Edo Style Furnishings
When considering furnishings for your home or office, you
want to focus on a particular style. Edo style furnishings are a take it or
leave it taste and here is a guide.
Edo Style Furnishings
Edo style furnishings get their name from a period of classical Japanese culture that flourished in the area of Kyoto, the ancient capital of Japan, between 1500 and 1780 AD. Kyoto was a beautiful city with cherry tree lined avenues, and a highly developed appreciation of the arts. The area surrounding Kyoto was heavily wooded, and carpentry was a highly respected craft. Thousands of carpenters from the area were used to build the wooden castles and palaces of the country's rulers, and they also made furnishings that were typical of the art of the area and time.
Edo style furnishings are characterized by understatement, simplicity, and restrained elegance. It is very much influenced by Zen and the harmony of nature. Many of the pieces are crafted from fine mahogany and beech. The beech tree makes up the majority of the workable wood in the Kyoto area, and is used frequently in traditional pieces.
After the isolated culture of Japan came into contact with Western Culture, some of the western ideas and styles began to find their way into the Edo style furnishings pieces. It was a remarkable melding of the two cultures. The older pieces tended to have little curvature in their design, but due to the western influence this began to creep into the designs. The basic English chest of drawers that was little known in Japan became a popular piece and a favorite of the Edo style furnishings craftsmen.
After World War II, the Western World really discovered Edo style furnishings. It was noticed first by servicemen in the Occupation Forces, who often brought pieces back home with them. In the industrial rebuilding of Japan following the war, many of the original craftsman who had been producing the classical furnishings pieces one at a time in their little shops, were replaced by modern factories. The beauty and the elegance of the Edo furnishings style were retained in most cases, and the secrets of the craft were transferred to the new designers.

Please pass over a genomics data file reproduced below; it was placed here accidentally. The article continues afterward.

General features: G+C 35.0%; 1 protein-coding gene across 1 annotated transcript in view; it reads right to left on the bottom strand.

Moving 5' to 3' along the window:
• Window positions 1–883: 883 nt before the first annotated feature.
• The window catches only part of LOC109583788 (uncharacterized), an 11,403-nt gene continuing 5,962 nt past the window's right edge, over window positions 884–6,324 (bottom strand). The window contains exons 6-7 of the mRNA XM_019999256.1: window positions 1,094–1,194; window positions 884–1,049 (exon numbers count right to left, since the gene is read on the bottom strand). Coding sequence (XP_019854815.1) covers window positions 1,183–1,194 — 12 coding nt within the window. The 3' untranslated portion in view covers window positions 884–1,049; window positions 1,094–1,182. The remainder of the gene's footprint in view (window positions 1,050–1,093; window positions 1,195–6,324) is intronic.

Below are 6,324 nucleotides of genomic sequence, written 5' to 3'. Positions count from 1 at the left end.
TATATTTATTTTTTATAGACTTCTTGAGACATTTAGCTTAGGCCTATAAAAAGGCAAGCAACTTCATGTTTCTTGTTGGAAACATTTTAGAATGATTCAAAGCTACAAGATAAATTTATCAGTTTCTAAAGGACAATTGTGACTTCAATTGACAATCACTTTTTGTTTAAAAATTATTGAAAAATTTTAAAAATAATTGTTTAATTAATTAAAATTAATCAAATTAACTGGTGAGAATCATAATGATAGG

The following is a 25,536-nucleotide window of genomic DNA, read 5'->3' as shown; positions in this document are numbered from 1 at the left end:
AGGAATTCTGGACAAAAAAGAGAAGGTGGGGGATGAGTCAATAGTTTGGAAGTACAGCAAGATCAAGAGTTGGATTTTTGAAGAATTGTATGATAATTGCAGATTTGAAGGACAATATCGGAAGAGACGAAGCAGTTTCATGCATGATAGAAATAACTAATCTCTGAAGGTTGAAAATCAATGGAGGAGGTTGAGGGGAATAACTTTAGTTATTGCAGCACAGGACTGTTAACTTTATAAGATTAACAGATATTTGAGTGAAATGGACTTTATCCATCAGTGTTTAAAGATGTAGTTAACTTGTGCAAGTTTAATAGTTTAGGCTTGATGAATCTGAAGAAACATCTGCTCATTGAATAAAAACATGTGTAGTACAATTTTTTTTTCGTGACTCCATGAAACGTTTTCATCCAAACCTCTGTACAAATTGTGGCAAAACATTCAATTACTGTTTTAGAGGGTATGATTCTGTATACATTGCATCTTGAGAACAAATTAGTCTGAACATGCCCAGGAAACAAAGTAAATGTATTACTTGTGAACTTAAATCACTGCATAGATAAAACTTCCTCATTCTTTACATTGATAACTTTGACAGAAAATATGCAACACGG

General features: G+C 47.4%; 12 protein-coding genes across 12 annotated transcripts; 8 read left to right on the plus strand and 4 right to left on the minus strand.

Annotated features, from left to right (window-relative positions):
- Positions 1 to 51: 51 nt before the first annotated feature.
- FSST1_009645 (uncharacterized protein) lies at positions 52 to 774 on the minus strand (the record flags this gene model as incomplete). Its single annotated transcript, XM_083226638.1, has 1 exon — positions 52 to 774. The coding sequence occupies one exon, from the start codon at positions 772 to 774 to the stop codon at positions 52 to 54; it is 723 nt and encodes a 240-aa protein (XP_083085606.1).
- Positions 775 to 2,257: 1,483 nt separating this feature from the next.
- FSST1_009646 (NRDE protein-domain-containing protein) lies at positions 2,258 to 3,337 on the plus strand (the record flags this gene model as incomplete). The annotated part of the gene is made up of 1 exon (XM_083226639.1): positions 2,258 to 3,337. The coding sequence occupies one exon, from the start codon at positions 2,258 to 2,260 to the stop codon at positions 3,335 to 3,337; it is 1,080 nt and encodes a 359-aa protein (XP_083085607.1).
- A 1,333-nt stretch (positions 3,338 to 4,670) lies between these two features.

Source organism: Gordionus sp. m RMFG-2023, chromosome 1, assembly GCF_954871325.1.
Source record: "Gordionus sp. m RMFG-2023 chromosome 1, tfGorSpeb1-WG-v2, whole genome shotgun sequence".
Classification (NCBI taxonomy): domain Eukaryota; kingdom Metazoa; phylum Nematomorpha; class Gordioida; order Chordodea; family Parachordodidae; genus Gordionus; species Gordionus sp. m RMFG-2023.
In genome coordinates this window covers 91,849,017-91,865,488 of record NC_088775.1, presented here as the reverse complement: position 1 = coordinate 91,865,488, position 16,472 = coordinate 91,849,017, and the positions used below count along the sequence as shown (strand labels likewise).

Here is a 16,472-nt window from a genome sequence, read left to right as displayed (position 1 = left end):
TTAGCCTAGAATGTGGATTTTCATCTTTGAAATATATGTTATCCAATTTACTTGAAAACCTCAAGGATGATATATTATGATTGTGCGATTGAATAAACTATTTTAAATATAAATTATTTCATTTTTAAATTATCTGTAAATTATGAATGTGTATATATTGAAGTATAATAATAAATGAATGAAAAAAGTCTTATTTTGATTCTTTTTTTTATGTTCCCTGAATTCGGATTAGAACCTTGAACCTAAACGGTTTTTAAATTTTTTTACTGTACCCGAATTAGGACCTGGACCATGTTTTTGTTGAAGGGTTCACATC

In the West, Edo style furnishings are often used as a room theme. Bedrooms are especially popular. The bedroom was always considered the most important room in Japanese culture, and still plays a more important role in modern Japanese home design than is usual in the West. The result is that Edo beds and bedroom furnishings represent some of the most popular and finely crafted examples of the Edo style. Edo pieces do not necessarily have to constitute the entire theme of a room, but rather they blend nicely with other styles of furnishings. If you are looking for something subtle, elegant and unique, Edo style furnishings may just be the answer.
About the Author
Stephan Teak is with FurnitureStoresforYou.com - a directory of furniture stores.
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